Monday, October 11, 2010

David Henderson Houston...Patent Number 248,179...October 11th, 1881

A significant patent was granted to David Houston on this day 129 years ago--photographic roll film.

Online Artist Archive of North Dakota


Ben Nemenoff

Although not a photographer himself and virtually unknown today, David Houston made some of the most significant contributions to the field of photography. An aspiring inventor who was a farmer by trade, he held patents for inventing the first holders for flexible roll film and for designs of some of the earliest folding and panoramic cameras. In fact, between 1881 and 1902, twenty-one different cameras or camera parts were registered by Houston with the U.S. Patent Office. Most of these items were eventually mass produced, in some variant of his original designs, by the Eastman Kodak Company in Rochester, New York.

Houston was born on June 14, 1841 in Glasgow, Scotland to Peter and Margaret Houston. That same year, the Houston family emigrated to the United States, living briefly in New York City before settling in Albany, New York. In 1847, the family moved again, this time to the central Wisconsin village of Cambria.

In 1880, at the age of 39, Houston moved west to the Dakota Territory and purchased 480 acres near the town of Hunter in what would one day become North Dakota. Over the course of his life, he would acquire a total of 4,000 acres and become one of the most profitable farmers in the region.

It is unclear when he started to try his hand at invention, but on June 11, 1881, he filed his first request for a patent. The invention was a roll film holder. Flexible roll film had not yet been invented, but Houston anticipated that one day it would be. (Photographers were still making negatives on a glass plate coated with a photosensitive emulsion.) His holder consisted of two cylindrical reels, one on each side of the camera between the lens and the back door of the body. The reel on the photographer’s right would be empty; the one on the left would contain a roll of unexposed film. The photographer would wind part of the film behind the lens using a winder on the right reel. Once the photograph had been made, the exposed film would be wound into the right reel, pulling behind it a new piece of unexposed film. (This principle is still widely used today.) The patent (number 248,179) was granted to Houston on October 11, 1881.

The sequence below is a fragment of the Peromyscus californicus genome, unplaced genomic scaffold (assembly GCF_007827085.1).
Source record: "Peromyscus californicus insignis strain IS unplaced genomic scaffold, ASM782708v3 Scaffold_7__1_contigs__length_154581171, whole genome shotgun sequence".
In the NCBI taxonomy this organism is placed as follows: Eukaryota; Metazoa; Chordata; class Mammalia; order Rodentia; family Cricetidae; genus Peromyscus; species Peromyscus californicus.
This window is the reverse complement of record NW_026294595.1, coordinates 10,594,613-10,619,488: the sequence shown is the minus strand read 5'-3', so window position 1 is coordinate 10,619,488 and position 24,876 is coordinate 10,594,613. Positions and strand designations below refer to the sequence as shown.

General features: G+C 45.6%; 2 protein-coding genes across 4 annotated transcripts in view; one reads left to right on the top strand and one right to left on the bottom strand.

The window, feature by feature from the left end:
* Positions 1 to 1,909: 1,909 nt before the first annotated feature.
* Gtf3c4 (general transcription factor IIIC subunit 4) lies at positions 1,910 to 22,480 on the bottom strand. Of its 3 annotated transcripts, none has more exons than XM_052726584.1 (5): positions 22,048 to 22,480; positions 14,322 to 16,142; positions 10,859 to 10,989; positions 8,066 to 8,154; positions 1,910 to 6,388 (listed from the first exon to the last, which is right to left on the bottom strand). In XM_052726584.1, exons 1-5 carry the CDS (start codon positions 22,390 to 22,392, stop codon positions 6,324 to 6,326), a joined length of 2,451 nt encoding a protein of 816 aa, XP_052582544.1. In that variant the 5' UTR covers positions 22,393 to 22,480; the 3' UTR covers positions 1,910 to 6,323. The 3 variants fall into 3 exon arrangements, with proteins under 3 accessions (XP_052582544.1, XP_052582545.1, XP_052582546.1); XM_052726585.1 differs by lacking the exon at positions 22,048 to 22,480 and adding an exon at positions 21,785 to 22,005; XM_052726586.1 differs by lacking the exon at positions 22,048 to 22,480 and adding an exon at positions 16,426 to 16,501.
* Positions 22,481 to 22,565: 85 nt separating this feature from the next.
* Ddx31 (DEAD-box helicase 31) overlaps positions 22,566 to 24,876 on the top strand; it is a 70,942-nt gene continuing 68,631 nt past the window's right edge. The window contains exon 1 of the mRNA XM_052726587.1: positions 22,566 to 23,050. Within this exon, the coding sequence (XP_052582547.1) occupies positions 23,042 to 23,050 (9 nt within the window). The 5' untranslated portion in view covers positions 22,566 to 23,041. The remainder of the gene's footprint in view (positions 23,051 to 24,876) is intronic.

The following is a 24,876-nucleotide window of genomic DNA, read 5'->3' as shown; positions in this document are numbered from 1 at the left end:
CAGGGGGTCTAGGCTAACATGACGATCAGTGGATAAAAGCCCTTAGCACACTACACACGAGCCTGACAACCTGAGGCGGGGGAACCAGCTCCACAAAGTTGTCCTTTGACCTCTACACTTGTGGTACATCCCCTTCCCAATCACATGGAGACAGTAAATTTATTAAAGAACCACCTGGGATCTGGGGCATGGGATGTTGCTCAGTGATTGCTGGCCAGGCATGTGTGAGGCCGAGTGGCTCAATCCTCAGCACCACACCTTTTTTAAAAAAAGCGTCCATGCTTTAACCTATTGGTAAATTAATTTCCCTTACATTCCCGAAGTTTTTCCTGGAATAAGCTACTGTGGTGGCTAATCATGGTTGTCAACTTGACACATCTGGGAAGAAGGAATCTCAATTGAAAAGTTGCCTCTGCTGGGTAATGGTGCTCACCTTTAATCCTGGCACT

True to Houston’s vision, the Eastman Dry Plate and Film Company patented the first paper roll film in 1884. (It was nicknamed “stripping film” because of the paper backing that was “stripped off” during processing.) In 1887, Reverend Hannibal Goodwin of Newark, New Jersey invented a roll film with a transparent backing that was considerably more flexible. The Eastman Company acquired this in 1889.

Houston eventually licensed his invention for $700 to William H. Walker of Rochester, New York. Walker agreed to manufacture and market the camera across the country, but sold his rights to the Eastman Company a few days after acquiring them from Houston.

On December 28, 1886, Houston was granted a new patent for a revised version of his original invention. On May 14, 1889, he sold the rights to this patent to the Eastman Company for $50. Additionally, the company paid Houston $5,000 for the rights to his original patent.

(On a related matter, Houston’s niece Mina Fisher Hammer wrote in her book History of the Kodak that her uncle suggested the name “Kodak” to George Eastman. She claims that this was meant as a variation of “Nodak,” in reference to Houston’s adopted state. This may or may not be true, but it is important to note that Kodak was trademarked by George Eastman in 1888, before Houston sold his patents.)

The Eastman Dry Plate and Film Company changed its name to the Eastman Kodak Company and continued to purchase patent rights from Houston. These included folding, panoramic, and magazine cameras along with a self-loading magnesia flash lamp and a daylight-loading camera that used cartridge film. In 1912, after Houston’s death, his estate transferred his remaining patents to the Eastman Company.

Houston died in Hunter on May 6, 1906. He was survived by his wife Annie Laurie (Pencille) - a singer and musician - and their son David.

No comments: